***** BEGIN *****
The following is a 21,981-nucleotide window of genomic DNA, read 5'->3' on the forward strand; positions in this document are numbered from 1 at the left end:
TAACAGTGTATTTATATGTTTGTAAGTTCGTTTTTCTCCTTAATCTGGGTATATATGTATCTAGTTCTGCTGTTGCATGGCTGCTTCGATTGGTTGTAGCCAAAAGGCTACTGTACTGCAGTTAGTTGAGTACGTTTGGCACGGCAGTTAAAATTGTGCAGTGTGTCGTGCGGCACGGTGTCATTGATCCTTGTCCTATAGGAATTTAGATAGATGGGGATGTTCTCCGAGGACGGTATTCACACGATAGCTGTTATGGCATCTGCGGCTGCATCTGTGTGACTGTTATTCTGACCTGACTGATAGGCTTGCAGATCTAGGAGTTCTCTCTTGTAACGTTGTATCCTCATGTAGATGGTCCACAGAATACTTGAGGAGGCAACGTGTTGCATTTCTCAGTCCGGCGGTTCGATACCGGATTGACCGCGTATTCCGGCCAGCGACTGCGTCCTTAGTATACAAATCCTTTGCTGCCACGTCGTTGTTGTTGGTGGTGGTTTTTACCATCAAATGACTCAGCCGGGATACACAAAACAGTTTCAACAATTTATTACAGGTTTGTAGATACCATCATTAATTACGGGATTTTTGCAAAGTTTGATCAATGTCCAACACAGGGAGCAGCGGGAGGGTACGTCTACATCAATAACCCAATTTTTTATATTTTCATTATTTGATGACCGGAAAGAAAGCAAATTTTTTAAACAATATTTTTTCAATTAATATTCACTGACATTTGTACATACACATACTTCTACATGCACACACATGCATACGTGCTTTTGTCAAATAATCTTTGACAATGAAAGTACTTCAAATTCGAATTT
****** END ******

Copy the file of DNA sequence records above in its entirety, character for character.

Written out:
The following is a 21,981-nucleotide window of genomic DNA, read 5'->3' on the forward strand; positions in this document are numbered from 1 at the left end:
TAACAGTGTATTTATATGTTTGTAAGTTCGTTTTTCTCCTTAATCTGGGTATATATGTATCTAGTTCTGCTGTTGCATGGCTGCTTCGATTGGTTGTAGCCAAAAGGCTACTGTACTGCAGTTAGTTGAGTACGTTTGGCACGGCAGTTAAAATTGTGCAGTGTGTCGTGCGGCACGGTGTCATTGATCCTTGTCCTATAGGAATTTAGATAGATGGGGATGTTCTCCGAGGACGGTATTCACACGATAGCTGTTATGGCATCTGCGGCTGCATCTGTGTGACTGTTATTCTGACCTGACTGATAGGCTTGCAGATCTAGGAGTTCTCTCTTGTAACGTTGTATCCTCATGTAGATGGTCCACAGAATACTTGAGGAGGCAACGTGTTGCATTTCTCAGTCCGGCGGTTCGATACCGGATTGACCGCGTATTCCGGCCAGCGACTGCGTCCTTAGTATACAAATCCTTTGCTGCCACGTCGTTGTTGTTGGTGGTGGTTTTTACCATCAAATGACTCAGCCGGGATACACAAAACAGTTTCAACAATTTATTACAGGTTTGTAGATACCATCATTAATTACGGGATTTTTGCAAAGTTTGATCAATGTCCAACACAGGGAGCAGCGGGAGGGTACGTCTACATCAATAACCCAATTTTTTATATTTTCATTATTTGATGACCGGAAAGAAAGCAAATTTTTTAAACAATATTTTTTCAATTAATATTCACTGACATTTGTACATACACATACTTCTACATGCACACACATGCATACGTGCTTTTGTCAAATAATCTTTGACAATGAAAGTACTTCAAATTCGAATTT